Huh? Has bin Rajab been cleared?

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Just saw this on today’s Al-Wasat:‬


العاهل يستقبل عائلة بن رجب

استقبل عاهل البلاد جلالة الملك حمد بن عيسى آل خليفة بقصر الصافرية أمس عائلة بن رجب، وذلك للسلام على جلالته، وقد رحب عاهل البلاد بالجميع وتبادل معهم الأحاديث الودية.

وأكد خلال اللقاء أن مملكة البحرين حققت الكثير من الإنجازات في مختلف الميادين، وذلك بفضل عمل وعطاء أبناء الوطن ودور عائلات أهل البحرين الكرام وتكاتفهم لخدمة وطنهم.

وقد أعرب أفراد عائلة بن رجب عن شكرهم وامتنانهم لعاهل البلاد، داعين الله أن يحفظ جلالته.

وخلال المقابلة ألقى عيسى حسن بن رجب قصيدة شكر لعاهل البلاد نيابة عن أخيه محافظ الشمالية جعفر حسن عبدالرسول بن رجب بهذه المناسبة.

Al-Wasat Newspaper – 3 Aug 2010


‪Briefly, HM the King received the bin Rajab family who extended their wishes to HM and one of them read out some poetry in praise of His Majesty.


‪Very strange. Because, that big guy sitting closest to His Majesty is none other than ex-minister Mansour bin Rajab who is supposedly under investigation and house arrest for corruption, money laundering and even purportedly assisting the Iranian Revolutionary Guard in the bargain too. So seeing this news-piece and his personage in the presence of HM only suggests that he has been exonerated with the charges against him dropped!‬

‪It can only be perceived that he was not found guilty and he’s a free man. So what happened? Has bin Rajab’s name been cleared? Can he now take everyone who slandered him to court (as he likes to do!) Where’s the truth in all this?

An intriguing situation to be sure and I am mildly interested in how this drama will continue to unfold…

  • Arthur
    3 August 2010

    What do you say about this sub human treatment being meted out by your fellow Arabs:

    • mahmood
      3 August 2010

      Despicable of course, but I’m afraid you’re commenting on a wrong thread.

  • Bahrainiac
    3 August 2010

    I too had to take a double-take at the photo in the Bah-Tribune. Curiouser and curiouser…. It’s going to be an interesting week.

  • The Cynic
    4 August 2010

    “I say he gets a simple slap on his hand. (maximum punishment!)

    “Bad lil baby, don’t ever do that again, okay? or else next time i’ll have to… Awwwww.. will you look at that cuuuuuuute face. come here baby, give daddy a big hug… etc.” (-_-;)” – Quoting a previous comment I posted to this thread:

    What a slap in the face of the public this has become.

    For the love of God, at least wait for the guy’s name to be officially cleared before you treat him as the angel of innocence.

    Maybe this would not have been a very hard slap if it came from other than HM, but coming from HM is a very big disappointment to me, and maybe everyone else.

    This act portrays severe tolerance and promotion to the term “Above the Law”.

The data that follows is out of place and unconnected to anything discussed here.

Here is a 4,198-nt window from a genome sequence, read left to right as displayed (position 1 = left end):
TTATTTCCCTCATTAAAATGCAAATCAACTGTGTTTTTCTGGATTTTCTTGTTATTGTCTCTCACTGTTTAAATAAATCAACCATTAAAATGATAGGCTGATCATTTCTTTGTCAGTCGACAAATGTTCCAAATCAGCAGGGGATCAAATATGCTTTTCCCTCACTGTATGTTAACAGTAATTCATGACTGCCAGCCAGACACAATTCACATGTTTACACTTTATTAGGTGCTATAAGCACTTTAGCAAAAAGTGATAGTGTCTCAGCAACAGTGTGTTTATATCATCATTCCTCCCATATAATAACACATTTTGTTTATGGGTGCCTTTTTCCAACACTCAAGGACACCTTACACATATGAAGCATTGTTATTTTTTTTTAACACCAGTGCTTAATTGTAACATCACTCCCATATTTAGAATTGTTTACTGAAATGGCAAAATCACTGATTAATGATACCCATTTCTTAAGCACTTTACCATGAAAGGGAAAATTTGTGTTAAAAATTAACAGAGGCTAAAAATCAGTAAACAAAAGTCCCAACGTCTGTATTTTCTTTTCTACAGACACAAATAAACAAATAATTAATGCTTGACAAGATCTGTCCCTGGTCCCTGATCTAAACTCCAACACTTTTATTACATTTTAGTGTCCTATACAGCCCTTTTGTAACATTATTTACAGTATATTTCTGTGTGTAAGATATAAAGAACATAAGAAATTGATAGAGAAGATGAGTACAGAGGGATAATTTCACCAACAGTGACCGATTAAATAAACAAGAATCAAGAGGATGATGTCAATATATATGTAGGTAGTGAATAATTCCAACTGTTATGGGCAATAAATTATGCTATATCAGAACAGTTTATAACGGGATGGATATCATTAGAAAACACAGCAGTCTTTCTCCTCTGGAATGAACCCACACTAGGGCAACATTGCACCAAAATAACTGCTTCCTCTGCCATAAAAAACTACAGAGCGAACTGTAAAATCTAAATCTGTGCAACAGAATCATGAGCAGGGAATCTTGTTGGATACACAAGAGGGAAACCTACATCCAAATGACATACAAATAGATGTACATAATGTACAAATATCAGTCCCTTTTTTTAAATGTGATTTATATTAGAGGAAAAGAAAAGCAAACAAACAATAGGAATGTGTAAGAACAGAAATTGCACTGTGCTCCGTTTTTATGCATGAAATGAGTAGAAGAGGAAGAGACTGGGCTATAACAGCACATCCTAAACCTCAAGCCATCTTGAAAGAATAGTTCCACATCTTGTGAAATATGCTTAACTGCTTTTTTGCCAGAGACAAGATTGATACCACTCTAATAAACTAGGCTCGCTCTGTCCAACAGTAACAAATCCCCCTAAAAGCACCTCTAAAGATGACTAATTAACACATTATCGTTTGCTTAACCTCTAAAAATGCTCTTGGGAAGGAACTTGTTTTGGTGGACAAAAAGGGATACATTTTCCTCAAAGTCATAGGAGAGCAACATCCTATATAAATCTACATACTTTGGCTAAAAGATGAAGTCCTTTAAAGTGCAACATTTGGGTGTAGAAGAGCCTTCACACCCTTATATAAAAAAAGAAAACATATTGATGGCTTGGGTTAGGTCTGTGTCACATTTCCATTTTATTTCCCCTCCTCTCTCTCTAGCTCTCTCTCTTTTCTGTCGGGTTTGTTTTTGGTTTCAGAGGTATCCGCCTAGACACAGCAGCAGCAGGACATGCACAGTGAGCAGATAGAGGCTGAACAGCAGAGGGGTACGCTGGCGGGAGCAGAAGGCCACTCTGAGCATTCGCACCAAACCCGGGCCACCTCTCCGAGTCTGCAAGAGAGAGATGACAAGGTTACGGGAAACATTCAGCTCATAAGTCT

Simply, disappointing indeed.

  • Abdulhadi Khalaf
    4 August 2010

    Cleared or not, the case of Mansoor bin Rajab adds some support to the claim see my “unfinished Business….”) that Bahraini wujaha are a particular breed.
    Their right of “to participate in public affairs or to function as political intermediaries are not a natural component of their status in their communities. Theirs is an assigned role – it is specific, personally and temporally”.

    Unfortunately,0ur wujaha are selected not to represent their constituencies, but rather to provide support to the regime. A wajeeh may become powerful patron of a local network; a clan, a village or a religious community. However, he is not expected to claim the right to speak for them or represent them. Those shaky grounds explain why Bahraini wujaha have an obvious stake in sustaining the status quo. For, only through preservation of the status quo could they serve as patrons to the local, and often competing, a network on which their initial claims to notability depends.
    The ruling family has provided the wujaha with privilges but has reserved its right to continually changing the faces of the wujaha, sometimes rotatively. The constant worry of each individual wajeeh is his awareness of the shaky grounds on which he stands. The ruling family obviously needs him, yet he remains dispensable.

    The ex-minister may believe his troubles are over. Ours have not.


    • mahmood
      5 August 2010

      I’ve read your article with much interest AbuRasool the contention of which – as it is demonstrated here too – is very true and valid. And for the very same method to actually work for close to 300 years is amazing. You would think that people would wise up, but influence is heady and the money that goes with it is even more intoxicating. If both happen at the expense of others, well, so be it is the usual response!